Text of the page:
The World of Chinese




This summer snack is a misnomer—called “almond tofu,” but with almost nothing to do with soy beans. Instead, this slippery, slithery dessert is a refreshing treat on hot days, and comes with an intriguing story starting with a charitable doctor and ending with Qing dynasty high society.

“Eat hot tofu slowly (心急吃不了热豆腐),” a Chinese saying warns of the danger of impatience. Hot tofu takes time to cool down, and even when it stops steaming on the outside, the inside might still burn your tongue. But one tofu dish—almond tofu (杏仁豆腐)—is enjoyed cold, and is a popular refreshing dessert for summer.

Don’t be fooled by the word “tofu” in its name: This chilled dessert has little to do with soy bean curds. What it has in common with tofu is the processing and appearance—soft, pale, jiggly, and vulnerable. Yet almond tofu is even more refreshing and smooth than the regular type, melting at the tip of your tongue and soothing your senses with its subtle sweetness and nutty fragrance.

The creation of almond tofu is commonly associated with Dong

Feng (董奉), one of the most famous “miracle-working physicians (神医)” at the end of the Eastern Han dynasty

(25 – 220). Instead of money, Dong asked his cured patients to pay him by planting almond trees on the mountain behind his village in Houguan county (present-day Fuzhou of Fujian province): one for a mild ailment, and up to five trees for treating a severe disease. As the trees multiplied into a forest over the years, Dong welcomed people to harvest the fruits in exchange for their grains, which he then donated to the poor. The story goes that locals then created almond tofu with the kernel from the fruit.

The tale gave rise to the idiom 杏林春暖 (“an almond forest flourishes in the spring”), used to praise medical profession­als ever since, though the origin of the dessert remains unverified. In any case, the dish later made it into high society, adding a refreshing touch to the imperial Manchu-han Banquet of the Qing dynasty (1616 – 1911) and allegedly winning the favor of big shots such as Empress Dowager Cixi.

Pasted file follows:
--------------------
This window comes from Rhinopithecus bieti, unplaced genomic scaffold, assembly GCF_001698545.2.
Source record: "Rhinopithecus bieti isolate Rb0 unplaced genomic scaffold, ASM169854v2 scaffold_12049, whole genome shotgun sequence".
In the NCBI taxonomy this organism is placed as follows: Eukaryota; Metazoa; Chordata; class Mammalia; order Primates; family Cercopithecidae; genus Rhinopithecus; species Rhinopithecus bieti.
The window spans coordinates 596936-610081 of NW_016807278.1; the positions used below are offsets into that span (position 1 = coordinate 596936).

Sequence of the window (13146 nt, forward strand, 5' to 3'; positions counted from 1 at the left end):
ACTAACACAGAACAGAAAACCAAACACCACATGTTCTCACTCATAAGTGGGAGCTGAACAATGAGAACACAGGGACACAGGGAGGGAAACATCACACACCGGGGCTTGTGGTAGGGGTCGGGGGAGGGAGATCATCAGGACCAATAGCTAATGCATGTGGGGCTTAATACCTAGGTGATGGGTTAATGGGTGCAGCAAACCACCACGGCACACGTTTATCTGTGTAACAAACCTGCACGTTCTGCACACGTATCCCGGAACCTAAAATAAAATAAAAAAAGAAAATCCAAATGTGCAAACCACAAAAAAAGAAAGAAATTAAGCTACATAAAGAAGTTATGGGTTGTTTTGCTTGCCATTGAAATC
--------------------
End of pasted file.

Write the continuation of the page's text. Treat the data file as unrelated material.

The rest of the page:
The Secret Recipes to be Followed and Promoted《(食宪鸿秘》), a wellness and recipe book by the Qing dynasty scholar and foodie Zhu Yizun (朱彝尊), recorded a version of almond tofu, then known as “杏酪 (almond cheese).” The process includes soaking almonds with a pinch of stove ash, blending and grinding with water “as if making tofu”—as Zhu wrote— filtering with cloth, and boiling with sugar or water.

Modern-day almond tofu makers still more or less follow the traditiona­l recipe, while adding creative touches like osmanthus syrup, goji berries, cherries, or raisins. You might want to experiment with your own preferred ingredient­s, but some old Beijingers will tell you one more secret: Using a ratio of nine parts sweet almonds and one part bitter almonds can bring back the true imperial recipe.



1. Wash the almonds and soak them in 250ml of water for at least 4 hours.

2. Pour the almonds and water into a blender and grind them into a milky liquid.

3. Filter the liquid with a piece of gauze into a pan.

4. Add the milk, rock sugar, and agar powder. Stir the mixture over a low heat until it boils. 5. Filter the liquid into a bowl, remove the skin on top, and leave it to cool and solidify at room

temperatur­e or put it into the refrigerat­or.

6. Peel the pear and cut it into small cubes.

7. Cut the jelly-like curd into small cubes and serve with the osmanthus syrup and pear cubes.

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